Soldiers who survive explosions on the battlefield and civilians who live through serious car accidents often suffer nerve damage in their arms and legs. This can mean losing their sense of touch or their ability to contract their muscles.
Surgeons try to correct nerve damage by taking a functioning nerve from a healthy limb in the body, resizing the nerve, and attaching it to the damaged area. This sacrificial nerve is called an autograft.
This process requires sutures to secure the autograft in place. Surgeons use a needle and nylon thread to sew the new tissue onto the damaged area. But the problem with sutures is that their stiff texture reduces blood flow and hinders natural nerve regeneration. In some cases, this results in sutures doing additional damage to the nerves surgeons are trying to save.
Researchers at Northeastern have engineered a better solution: an adhesive hydrogel that is 15 times stronger than currently available wound sealants. The hydrogel is strong enough to be used on its own, entirely replacing the need for sutures. That means stronger, healthier nerves.
“In our body, nerves are responsible for communicating rapid information,” said Ryan Koppes, an assistant professor of chemical engineering at Northeastern, who created the hydrogel with his colleagues. “All of your sense of touch, as well as muscle control, is conveyed through your nerves.”
The hydrogel may be superior to sutures because it supports nerve growth and regeneration. Researchers found that when individual neurons within nerves were exposed to the hydrogel, they grew significantly in size, strengthening the muscle-brain connection that ultimately controls movement and feeling.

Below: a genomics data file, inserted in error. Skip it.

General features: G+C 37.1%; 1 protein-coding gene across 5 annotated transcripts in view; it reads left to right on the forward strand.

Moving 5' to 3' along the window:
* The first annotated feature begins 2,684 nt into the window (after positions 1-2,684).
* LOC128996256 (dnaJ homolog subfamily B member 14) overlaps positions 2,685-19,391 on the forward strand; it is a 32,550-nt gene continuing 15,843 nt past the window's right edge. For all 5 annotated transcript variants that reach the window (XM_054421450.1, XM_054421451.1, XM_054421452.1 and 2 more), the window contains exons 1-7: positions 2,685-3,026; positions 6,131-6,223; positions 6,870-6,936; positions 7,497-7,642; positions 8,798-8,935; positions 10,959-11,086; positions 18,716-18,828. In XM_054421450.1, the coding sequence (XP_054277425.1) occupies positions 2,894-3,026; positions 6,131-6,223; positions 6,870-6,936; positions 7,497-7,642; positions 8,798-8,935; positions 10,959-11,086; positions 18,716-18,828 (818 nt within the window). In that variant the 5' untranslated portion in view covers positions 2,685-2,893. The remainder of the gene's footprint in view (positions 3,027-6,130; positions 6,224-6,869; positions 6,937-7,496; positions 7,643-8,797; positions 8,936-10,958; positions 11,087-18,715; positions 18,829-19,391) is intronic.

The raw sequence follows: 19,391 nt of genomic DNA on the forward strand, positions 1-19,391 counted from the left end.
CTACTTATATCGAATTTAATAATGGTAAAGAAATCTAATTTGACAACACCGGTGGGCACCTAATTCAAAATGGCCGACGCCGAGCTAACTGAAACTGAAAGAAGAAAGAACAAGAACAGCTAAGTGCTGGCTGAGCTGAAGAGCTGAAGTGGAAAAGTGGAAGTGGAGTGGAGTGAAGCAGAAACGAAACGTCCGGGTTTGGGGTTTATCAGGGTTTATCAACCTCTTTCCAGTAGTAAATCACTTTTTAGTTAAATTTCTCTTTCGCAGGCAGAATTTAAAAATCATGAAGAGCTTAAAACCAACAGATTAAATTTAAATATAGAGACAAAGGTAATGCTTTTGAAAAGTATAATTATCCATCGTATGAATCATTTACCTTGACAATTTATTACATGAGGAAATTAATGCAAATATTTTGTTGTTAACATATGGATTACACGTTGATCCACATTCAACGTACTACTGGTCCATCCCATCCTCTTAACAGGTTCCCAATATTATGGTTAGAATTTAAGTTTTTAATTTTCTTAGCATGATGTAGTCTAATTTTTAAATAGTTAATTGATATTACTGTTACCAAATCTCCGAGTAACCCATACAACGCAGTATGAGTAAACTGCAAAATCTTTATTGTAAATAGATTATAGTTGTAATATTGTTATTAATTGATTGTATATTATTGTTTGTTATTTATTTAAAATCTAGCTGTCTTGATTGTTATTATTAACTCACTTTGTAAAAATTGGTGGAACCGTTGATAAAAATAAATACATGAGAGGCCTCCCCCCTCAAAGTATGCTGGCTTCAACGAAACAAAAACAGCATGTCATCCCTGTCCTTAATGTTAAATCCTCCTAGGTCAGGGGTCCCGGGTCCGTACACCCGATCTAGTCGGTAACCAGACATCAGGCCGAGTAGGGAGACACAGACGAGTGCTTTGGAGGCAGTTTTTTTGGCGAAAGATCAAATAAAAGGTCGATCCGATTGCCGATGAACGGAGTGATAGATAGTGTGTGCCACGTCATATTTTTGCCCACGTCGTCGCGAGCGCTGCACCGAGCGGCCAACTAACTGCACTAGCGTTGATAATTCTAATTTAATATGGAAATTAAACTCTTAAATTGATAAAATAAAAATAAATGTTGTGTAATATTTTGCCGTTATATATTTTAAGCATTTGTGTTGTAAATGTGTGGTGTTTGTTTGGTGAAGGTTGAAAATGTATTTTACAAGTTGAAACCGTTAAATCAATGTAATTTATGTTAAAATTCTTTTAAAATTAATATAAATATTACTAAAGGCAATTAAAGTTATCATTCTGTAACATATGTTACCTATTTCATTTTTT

In a paper published recently in the journal Tissue Engineering, the researchers describe how they created the hydrogel by combining two common proteins that occur naturally in the body: gelatin and tropoelastin.
Led by postdoctoral student Jon Soucy, Koppes and his collaborators changed the chemistry of tropoelastin slightly so that it would bond with gelatin. The result is hydrogel surgeons could one day use to connect nerves directly back together in a way that promotes natural regeneration without sutures.
So far, the researchers have put the hydrogel through initial testing with great success. Within the next five to 10 years, they hope to complete testing on humans so the product can be made available to patients who suffer traumatic injuries—including soldiers.
“We’re seeing more soldiers survive due to keeping their core body protected, but then you’ll see their arms, hands, feet, and legs are really undergoing this trauma,” Koppes said. “This is something we’ve been passionate about for a long time, trying to come up with better engineered solutions for nerve repair.”